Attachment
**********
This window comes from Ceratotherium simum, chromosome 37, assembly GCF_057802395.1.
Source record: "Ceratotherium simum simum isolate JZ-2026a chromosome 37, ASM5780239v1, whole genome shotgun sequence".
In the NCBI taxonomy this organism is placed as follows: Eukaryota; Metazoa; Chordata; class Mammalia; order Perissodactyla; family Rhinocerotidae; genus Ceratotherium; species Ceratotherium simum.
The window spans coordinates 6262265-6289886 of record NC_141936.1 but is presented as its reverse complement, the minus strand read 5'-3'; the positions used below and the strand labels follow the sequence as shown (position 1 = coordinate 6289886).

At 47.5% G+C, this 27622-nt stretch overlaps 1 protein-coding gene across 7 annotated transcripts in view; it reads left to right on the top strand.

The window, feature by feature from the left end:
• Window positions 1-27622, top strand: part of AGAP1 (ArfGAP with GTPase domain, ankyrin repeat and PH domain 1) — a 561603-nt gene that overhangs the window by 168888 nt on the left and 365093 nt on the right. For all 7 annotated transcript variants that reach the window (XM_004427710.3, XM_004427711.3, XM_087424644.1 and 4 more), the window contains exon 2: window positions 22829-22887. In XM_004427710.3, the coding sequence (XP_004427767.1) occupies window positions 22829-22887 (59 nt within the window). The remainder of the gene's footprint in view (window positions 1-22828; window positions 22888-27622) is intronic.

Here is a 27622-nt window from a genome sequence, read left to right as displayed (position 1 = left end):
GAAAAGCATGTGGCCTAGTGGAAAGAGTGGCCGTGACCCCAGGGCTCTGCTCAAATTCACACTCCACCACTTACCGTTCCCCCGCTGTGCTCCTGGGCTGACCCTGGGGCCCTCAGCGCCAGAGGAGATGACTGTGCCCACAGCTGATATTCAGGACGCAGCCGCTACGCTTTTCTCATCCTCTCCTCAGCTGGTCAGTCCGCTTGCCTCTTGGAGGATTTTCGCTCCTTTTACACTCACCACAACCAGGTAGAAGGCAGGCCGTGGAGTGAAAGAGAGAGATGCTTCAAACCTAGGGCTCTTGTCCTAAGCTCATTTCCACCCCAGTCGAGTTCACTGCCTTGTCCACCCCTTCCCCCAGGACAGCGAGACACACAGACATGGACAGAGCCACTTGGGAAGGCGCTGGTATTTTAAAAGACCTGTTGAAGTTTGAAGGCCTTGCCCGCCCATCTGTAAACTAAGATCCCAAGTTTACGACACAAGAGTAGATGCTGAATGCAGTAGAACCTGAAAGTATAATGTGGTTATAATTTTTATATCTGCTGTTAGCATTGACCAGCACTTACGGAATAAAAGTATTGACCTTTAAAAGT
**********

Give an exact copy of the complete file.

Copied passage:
This window comes from Ceratotherium simum, chromosome 37, assembly GCF_057802395.1.
Source record: "Ceratotherium simum simum isolate JZ-2026a chromosome 37, ASM5780239v1, whole genome shotgun sequence".
In the NCBI taxonomy this organism is placed as follows: Eukaryota; Metazoa; Chordata; class Mammalia; order Perissodactyla; family Rhinocerotidae; genus Ceratotherium; species Ceratotherium simum.
The window spans coordinates 6262265-6289886 of record NC_141936.1 but is presented as its reverse complement, the minus strand read 5'-3'; the positions used below and the strand labels follow the sequence as shown (position 1 = coordinate 6289886).

At 47.5% G+C, this 27622-nt stretch overlaps 1 protein-coding gene across 7 annotated transcripts in view; it reads left to right on the top strand.

The window, feature by feature from the left end:
• Window positions 1-27622, top strand: part of AGAP1 (ArfGAP with GTPase domain, ankyrin repeat and PH domain 1) — a 561603-nt gene that overhangs the window by 168888 nt on the left and 365093 nt on the right. For all 7 annotated transcript variants that reach the window (XM_004427710.3, XM_004427711.3, XM_087424644.1 and 4 more), the window contains exon 2: window positions 22829-22887. In XM_004427710.3, the coding sequence (XP_004427767.1) occupies window positions 22829-22887 (59 nt within the window). The remainder of the gene's footprint in view (window positions 1-22828; window positions 22888-27622) is intronic.

Here is a 27622-nt window from a genome sequence, read left to right as displayed (position 1 = left end):
GAAAAGCATGTGGCCTAGTGGAAAGAGTGGCCGTGACCCCAGGGCTCTGCTCAAATTCACACTCCACCACTTACCGTTCCCCCGCTGTGCTCCTGGGCTGACCCTGGGGCCCTCAGCGCCAGAGGAGATGACTGTGCCCACAGCTGATATTCAGGACGCAGCCGCTACGCTTTTCTCATCCTCTCCTCAGCTGGTCAGTCCGCTTGCCTCTTGGAGGATTTTCGCTCCTTTTACACTCACCACAACCAGGTAGAAGGCAGGCCGTGGAGTGAAAGAGAGAGATGCTTCAAACCTAGGGCTCTTGTCCTAAGCTCATTTCCACCCCAGTCGAGTTCACTGCCTTGTCCACCCCTTCCCCCAGGACAGCGAGACACACAGACATGGACAGAGCCACTTGGGAAGGCGCTGGTATTTTAAAAGACCTGTTGAAGTTTGAAGGCCTTGCCCGCCCATCTGTAAACTAAGATCCCAAGTTTACGACACAAGAGTAGATGCTGAATGCAGTAGAACCTGAAAGTATAATGTGGTTATAATTTTTATATCTGCTGTTAGCATTGACCAGCACTTACGGAATAAAAGTATTGACCTTTAAAAGT